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#3. "RE: Mirror Lock Up"
In response to Reply # 1


US
          

> One thing to note (though someone please correct me if I'm wrong) is
>that mirror lock up is not equivalent to live view. The
>mirror is up when live view is on, but without setting mirror
>lock up in addition to live view, you'll still get the mirror
>slap (i.e. the mirror will still flip down and then up again
>where the vibrations can affect the shot).

Not true; the mirror stays up when shooting in live view. I shoot my HDR's using live view combined with self timer and exposure delay. Once the shutter is activated the process is hands free and vibrationless.

Dave Jolley

David Jolley
Pickerington, Ohio
Please visit my Website

  

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kidsthehall45 Silver Member Laureate Ribbon awarded for winning in the Best of Nikonians 2013 images Photo Contest Nikonian since 17th Jul 2012Fri 27-Sep-13 04:21 PM
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#4. "RE: Mirror Lock Up"
In response to Reply # 3


Chicago, US
          

Hi Dave,

That's interesting. I suppose using exposure delay changes the equation a bit, although that feature is not available on all nikon cameras correct? I've received conflicting information about live view being equal to MUP, even in the Nikonian threads. See here for example http://www.nikonians.org/forums/dcboard.php?az=set_threaded_mode&forum=310&topic_id=10389&prev_page=show_topic&gid=10389#10397

I'd be happy to save the step and just use live view for mirror lock up it what you're saying is correct.

Joshua Williams
www.iamaprairie.com
Please visit my gallery

  

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esantos Moderator Nikonians Resources Writer. Recognized for his outstanding reviews on printers and printing articles. Awarded for his high level of expertise in various areas, including Landscape Photography Awarded for his extraordinary accomplishments in Landscape Photography. His work has been exhibited at the Smithsonian. Nikonian since 10th Nov 2002Fri 27-Sep-13 02:33 AM
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#2. "RE: Mirror Lock Up"
In response to Reply # 0


McAllen, US
          

I believe MLU is an essential part of good shooting technique. And when you throw in a high res camera like a D800 it is practically mandatory. That is if you want ultra sharp images that will withstand large printing.

Ernesto Santos
esartprints.com Ernesto Santos Photography

  

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dwaycie Silver Member Nikonian since 23rd Nov 2008Fri 27-Sep-13 04:36 PM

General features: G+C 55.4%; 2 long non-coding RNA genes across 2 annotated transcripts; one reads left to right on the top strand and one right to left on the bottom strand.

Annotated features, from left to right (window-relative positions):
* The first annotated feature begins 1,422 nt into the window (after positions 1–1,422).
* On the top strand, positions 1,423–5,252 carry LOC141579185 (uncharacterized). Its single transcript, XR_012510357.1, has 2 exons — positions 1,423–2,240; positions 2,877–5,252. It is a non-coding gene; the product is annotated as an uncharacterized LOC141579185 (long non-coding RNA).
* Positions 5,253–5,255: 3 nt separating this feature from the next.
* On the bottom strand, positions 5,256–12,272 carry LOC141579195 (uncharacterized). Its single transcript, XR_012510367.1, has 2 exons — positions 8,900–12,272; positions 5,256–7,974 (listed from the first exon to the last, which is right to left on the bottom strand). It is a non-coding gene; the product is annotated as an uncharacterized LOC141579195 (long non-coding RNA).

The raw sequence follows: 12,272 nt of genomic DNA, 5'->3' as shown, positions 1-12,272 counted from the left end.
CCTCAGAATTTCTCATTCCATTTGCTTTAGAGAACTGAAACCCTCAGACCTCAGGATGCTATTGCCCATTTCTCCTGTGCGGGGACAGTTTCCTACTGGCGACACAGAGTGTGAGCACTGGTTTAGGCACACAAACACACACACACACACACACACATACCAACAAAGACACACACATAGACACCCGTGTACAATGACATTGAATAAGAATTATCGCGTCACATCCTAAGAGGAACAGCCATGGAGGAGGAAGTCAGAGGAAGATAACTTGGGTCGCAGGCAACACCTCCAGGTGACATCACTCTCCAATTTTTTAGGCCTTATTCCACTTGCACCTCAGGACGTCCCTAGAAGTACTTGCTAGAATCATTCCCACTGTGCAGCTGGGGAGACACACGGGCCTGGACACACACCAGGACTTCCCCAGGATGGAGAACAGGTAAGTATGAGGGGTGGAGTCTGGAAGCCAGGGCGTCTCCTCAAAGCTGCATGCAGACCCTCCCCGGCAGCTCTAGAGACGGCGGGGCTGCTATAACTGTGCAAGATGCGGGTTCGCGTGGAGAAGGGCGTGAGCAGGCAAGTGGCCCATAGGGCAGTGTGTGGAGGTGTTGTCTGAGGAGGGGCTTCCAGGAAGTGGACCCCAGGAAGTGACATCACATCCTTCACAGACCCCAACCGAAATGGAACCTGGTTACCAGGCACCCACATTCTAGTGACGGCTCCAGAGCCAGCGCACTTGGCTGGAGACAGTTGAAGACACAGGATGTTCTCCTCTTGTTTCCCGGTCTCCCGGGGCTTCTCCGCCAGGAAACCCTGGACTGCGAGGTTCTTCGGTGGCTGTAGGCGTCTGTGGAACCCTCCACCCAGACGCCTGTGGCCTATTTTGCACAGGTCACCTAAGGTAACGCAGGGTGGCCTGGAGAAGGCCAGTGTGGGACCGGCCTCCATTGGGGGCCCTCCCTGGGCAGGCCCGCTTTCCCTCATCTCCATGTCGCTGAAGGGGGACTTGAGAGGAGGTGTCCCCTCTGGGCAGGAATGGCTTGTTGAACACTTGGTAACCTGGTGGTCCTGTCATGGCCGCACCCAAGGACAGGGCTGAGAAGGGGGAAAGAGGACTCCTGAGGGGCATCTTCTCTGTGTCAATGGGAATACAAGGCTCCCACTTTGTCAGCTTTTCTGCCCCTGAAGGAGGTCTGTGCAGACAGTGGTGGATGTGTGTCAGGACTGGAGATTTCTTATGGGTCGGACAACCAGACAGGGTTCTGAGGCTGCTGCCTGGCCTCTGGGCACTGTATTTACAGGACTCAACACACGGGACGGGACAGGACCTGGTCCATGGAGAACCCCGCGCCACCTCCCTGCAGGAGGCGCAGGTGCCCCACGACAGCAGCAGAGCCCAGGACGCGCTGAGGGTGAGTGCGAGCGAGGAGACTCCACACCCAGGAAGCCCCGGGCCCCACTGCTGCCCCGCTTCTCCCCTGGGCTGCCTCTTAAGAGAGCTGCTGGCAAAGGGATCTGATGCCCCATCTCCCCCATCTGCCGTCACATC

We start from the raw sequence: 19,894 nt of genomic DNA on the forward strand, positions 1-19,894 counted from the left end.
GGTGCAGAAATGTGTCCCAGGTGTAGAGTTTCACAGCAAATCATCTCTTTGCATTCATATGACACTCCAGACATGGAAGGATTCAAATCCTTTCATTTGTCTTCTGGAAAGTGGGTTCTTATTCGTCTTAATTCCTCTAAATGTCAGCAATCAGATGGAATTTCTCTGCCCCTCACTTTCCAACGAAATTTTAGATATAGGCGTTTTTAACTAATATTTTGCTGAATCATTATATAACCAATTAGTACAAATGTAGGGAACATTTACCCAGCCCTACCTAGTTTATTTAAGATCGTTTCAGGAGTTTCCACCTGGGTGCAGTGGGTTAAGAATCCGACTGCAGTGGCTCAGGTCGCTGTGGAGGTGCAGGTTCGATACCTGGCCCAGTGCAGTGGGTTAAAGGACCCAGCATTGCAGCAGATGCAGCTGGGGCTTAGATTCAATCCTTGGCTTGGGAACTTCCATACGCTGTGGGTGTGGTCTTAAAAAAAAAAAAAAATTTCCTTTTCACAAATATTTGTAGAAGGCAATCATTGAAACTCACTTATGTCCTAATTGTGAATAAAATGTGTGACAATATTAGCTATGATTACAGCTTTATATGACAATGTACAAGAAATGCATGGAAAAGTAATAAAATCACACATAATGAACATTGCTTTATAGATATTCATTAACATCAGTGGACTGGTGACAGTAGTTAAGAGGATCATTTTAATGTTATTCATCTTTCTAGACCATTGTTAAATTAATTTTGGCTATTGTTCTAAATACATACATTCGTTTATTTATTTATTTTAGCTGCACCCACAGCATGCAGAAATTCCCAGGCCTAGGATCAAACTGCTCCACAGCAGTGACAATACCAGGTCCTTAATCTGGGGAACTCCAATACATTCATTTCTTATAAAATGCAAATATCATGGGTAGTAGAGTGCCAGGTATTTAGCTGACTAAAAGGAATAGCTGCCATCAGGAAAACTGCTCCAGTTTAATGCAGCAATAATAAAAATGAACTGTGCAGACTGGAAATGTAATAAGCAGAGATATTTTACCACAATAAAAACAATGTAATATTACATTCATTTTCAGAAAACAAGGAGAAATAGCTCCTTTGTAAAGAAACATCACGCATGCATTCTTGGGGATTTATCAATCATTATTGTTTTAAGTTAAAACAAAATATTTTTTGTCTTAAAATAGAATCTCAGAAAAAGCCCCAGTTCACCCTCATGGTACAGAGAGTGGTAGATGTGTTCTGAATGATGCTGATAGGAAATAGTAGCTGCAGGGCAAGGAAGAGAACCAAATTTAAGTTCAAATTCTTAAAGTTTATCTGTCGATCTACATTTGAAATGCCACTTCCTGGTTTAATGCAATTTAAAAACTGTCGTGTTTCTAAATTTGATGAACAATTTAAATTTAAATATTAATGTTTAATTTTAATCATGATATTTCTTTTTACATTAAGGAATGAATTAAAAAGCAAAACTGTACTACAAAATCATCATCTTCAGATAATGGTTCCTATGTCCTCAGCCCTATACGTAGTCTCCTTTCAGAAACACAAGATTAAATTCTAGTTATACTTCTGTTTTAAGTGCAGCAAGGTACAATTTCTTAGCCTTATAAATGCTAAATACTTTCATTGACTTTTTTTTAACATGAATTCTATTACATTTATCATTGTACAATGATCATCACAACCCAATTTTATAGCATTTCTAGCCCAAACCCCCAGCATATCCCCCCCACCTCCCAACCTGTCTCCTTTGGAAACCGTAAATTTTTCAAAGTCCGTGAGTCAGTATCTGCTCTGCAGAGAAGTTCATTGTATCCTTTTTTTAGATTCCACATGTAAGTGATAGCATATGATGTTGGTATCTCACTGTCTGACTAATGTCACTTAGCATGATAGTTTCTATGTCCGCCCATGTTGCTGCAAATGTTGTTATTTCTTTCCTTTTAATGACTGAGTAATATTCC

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#5. "RE: Mirror Lock Up"
In response to Reply # 2


Buffalo Grove, US
          


I'm puzzled. Which camera are we talking about? I've got the D7000, and it appears that the mirror does actuate during shooting in Live View mode. I think it was the same on the D90.

I could be wrong, but I'd love to hear a little more clarification. Thanks much!

Dave

  

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kidsthehall45 Silver Member Laureate Ribbon awarded for winning in the Best of Nikonians 2013 images Photo Contest Nikonian since 17th Jul 2012Fri 27-Sep-13 04:55 PM
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#6. "RE: Mirror Lock Up"
In response to Reply # 5


Chicago, US
          

I believe the OP (Scottie) also has a D7000.

Joshua Williams
www.iamaprairie.com
Please visit my gallery

  

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DAJolley Silver Member Nikonian since 19th Dec 2007Fri 27-Sep-13 07:08 PM
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#7. "RE: Mirror Lock Up"
In response to Reply # 5
Fri 27-Sep-13 07:48 PM by DAJolley

US
          

Sorry for the confusion. I was referring to newer cameras like my D800 and D4 where the mirror does not flip between shots when shooting in Live View. In the case of the D7000 and several other earlier cameras there are two Live View settings, Tripod mode and Handheld mode. In Handheld mode the mirror does flip up in Live View to allow autofocus operation, in Tripod mode, the mirror stays up and does not flip. I should mention that there are many internet posts that claim the mirror still flips in Tripod mode even though that is contrary to what Nikon says on the subject: